https://voicesfromtheshadows.com new 2018 Book Voices from the Shadows INTRIGUING NEW VOICES SPEAK ABOUT THE KENNEDY ASSASSINATION also see https://www.amazon.com/REALLY-Killed-Martin-Luther-King/dp/1510731067/ref=pd_rhf_dp_p_img_3?_encoding=UTF8&psc=1&refRID=5Z478KMSXFSSYQ1BJA09 Who REALLY Killed Martin Luther King Jr.?: The Case Against Lyndon B. Johnson and J. Edgar Hoover Hardcover – April 17, 2018 by Phillip F. Nelson (Author) One of the most infamous and devastating assassinations in American history, the murder of civil rights leader Martin Luther King Jr., was also one of the most quickly resolved by authorities: James Earl Ray was convicted of the crime less than a year after it occurred. Yet, did they catch the right person? Or was Ray framed by President Lyndon B Johnson and FBI Director J Edgar Hoover? In Who REALLY Killed Martin Luther King, Jr.?, Phillip F. Nelson explores the tactics used by the FBI to portray Ray as a southern racist and stalker of King. He shows that early books on King’s death were written for the very purpose of “dis-informing” the American public, at the behest of the FBI and CIA, and are filled with proven lies and distortions. As Nelson methodically exposes the original constructed false narrative as the massive deceit that it was, he presents a revised and corrected account in its place, based upon proven facts that exonerate James Earl Ray. Nelson’s account is supplemented by several authors, including Harold Weisberg, Mark Lane, Dick Gregory, John Avery Emison, Philip Melanson, and William F. Pepper. Nelson also posits numerous instances of how government investigators―the FBI originally, then the Department of Justice in 1976, the House Select Committee on Assassinations investigators in 1978 and the DOJ again in 2000―deliberately avoided pursuing any and all leads which pointed toward Ray’s innocence.
police officer has been sentenced to a year in prison for making false claims about body armor he sold to law enforcement, military and defense clients.
Test from IT
Kirk, I just emailed your email below to our people throughout the country. Charlie
PS. Kirk was the first person on death row found innocent by DNA.
---------- Forwarded message ---------
From: Kirk Bloodsworth <email@example.com>
Date: Fri, Nov 15, 2019 at 10:19 PM
Subject: Tonight, Rodney will hear the voice of a death row survivor.
Twenty-four hours ago, I was standing in front of the Supreme Court with my death row exoneree brother, Shujaa Graham, and the family of Rodney Reed. We were praying for a stay of execution. We were telling the nation why the death penalty must be abolished.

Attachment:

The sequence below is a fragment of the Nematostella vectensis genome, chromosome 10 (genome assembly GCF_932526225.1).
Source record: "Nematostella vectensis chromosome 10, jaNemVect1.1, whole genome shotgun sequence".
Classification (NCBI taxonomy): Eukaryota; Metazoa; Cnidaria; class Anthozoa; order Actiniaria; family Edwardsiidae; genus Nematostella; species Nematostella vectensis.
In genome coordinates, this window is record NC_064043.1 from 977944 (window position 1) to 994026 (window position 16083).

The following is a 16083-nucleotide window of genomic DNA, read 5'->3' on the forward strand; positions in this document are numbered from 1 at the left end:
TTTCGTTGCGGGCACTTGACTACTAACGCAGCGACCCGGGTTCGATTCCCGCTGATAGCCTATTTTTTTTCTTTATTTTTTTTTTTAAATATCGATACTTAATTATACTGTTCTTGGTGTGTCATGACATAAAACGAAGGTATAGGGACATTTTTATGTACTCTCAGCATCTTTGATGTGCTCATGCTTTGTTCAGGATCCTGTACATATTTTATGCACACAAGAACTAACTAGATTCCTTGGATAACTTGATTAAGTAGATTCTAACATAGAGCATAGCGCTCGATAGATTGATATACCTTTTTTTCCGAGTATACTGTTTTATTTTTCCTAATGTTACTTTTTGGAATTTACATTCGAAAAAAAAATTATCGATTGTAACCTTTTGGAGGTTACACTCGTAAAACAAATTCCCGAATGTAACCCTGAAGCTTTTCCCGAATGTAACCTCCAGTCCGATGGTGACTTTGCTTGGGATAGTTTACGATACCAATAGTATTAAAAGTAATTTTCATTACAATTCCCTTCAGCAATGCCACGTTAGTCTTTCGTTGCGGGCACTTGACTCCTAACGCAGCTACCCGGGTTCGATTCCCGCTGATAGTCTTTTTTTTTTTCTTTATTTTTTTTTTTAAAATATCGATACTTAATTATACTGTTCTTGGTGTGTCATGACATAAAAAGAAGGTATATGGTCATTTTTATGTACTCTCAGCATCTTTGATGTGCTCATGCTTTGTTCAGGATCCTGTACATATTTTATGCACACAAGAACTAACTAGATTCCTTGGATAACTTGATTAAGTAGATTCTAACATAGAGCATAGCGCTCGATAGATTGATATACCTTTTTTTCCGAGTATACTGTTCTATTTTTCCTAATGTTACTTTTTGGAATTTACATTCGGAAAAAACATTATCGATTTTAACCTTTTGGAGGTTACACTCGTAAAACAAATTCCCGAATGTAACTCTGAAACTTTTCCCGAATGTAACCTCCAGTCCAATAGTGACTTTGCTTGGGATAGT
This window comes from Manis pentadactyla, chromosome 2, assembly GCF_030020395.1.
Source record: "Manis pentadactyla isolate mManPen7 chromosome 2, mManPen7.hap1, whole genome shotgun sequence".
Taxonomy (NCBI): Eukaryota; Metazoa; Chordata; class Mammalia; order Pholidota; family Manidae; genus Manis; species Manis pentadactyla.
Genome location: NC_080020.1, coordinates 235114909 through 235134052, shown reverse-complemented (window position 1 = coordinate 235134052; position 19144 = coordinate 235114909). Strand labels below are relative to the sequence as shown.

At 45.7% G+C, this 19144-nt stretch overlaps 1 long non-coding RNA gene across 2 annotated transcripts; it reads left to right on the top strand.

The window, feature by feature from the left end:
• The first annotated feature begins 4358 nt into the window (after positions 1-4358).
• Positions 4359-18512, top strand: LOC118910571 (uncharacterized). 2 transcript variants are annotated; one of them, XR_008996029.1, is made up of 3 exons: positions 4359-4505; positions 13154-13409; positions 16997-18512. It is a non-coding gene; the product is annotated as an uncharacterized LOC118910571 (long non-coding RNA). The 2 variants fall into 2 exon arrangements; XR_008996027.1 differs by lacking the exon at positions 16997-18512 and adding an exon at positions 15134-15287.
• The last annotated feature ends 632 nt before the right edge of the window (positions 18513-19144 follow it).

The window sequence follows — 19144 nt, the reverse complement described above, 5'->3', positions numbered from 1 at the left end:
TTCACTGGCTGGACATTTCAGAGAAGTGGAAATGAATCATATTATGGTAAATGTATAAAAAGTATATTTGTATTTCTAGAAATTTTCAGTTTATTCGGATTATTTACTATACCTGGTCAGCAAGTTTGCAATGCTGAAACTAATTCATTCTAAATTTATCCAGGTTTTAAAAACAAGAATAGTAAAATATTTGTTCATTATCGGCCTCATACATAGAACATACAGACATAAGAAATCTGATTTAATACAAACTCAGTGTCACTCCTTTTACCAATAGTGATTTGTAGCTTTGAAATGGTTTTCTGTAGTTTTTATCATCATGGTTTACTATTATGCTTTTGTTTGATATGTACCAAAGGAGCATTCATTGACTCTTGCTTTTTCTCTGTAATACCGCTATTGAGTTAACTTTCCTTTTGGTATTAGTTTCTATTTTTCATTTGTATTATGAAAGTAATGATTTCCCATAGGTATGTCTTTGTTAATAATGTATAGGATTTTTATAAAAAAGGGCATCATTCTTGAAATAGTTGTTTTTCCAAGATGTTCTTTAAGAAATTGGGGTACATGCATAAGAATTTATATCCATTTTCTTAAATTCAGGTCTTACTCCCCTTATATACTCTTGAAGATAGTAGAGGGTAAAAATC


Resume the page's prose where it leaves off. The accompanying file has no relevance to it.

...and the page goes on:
Then, as I was preparing to fly to the Texas capitol to continue to fight for Rodney's life, I received the news that today the Texas Court of Criminal Appeals stayed the execution and instructed the district court to review Rodney's innocence claims.
The entire Witness to Innocence family breathed a huge sigh of relief. We have sat on death row. We have had our innocence denied. We have faced execution dates. The fight for Rodney's life is a continuation of our own battles to survive death row.
Before the stay of execution, I recorded this video:
Watch the Video
Even as I write this, our work continues. Juan Melendez is on his way to do a radio show that will air inside Texas prisons. Rodney will be able to hear Juan's voice and know that the death row exonerees of Witness to Innocence are with him.
Thank you for standing with us and with Rodney Reed. The death penalty is a torturous weight upon anyone sitting in that cell, innocent or guilty. Together, we can, and we must, bring it to an end.
Witness to Innocence is the only national organization in the United States composed of and led by exonerated death row survivors and their family members. Our mission is to abolish the death penalty by empowering our members to become effective leaders in the abolition movement. We actively challenge political leaders and the public to grapple with the reality of a fatally flawed criminal justice system that sends innocent people to death row. We also seek ways to support death row survivors and their loved ones as they confront the challenges of life after exoneration.
Maine moves forward with Canadian drug importation plan absent federal guidance
A baby died after an officer crashed his Corvette at 94 mph, investigators say. He won’t face charges.
Investigators say the officer was driving his orange Corvette 94 miles an hour, nearly twice the speed limit, when he collided off-duty with a family’s SUV.
The crash killed a 1-year-old girl who went flying out of the vehicle, according to police. But the Baton Rouge Police Department’s Christopher Manuel will face no criminal charges — not even for speeding, prosecutors said this week.
Deval Patrick pushed out officials who wanted to put his brother-in-law on sex offender registry
An economist quantifies how valuable whales are to fighting climate change
Here are 14 of the week’s best photos
ACCLAIMED MOVIES, TV AND SHORTS AT THE 33RD ANNUAL ISRAEL FILM FESTIVAL
NATHANIEL BELLNOVEMBER 15, 2019
Maine Voices Live with Brother Arnold
On Tuesday, Dec. 10, hear from one of the few members of Sabbathday Lake's Shaker Village, the only active Shaker community in the U.S. with just three members.
LOCAL & STATE Posted 4:00 AM
Kelp, the forests of the sea, vanishing from southern Maine as Gulf warms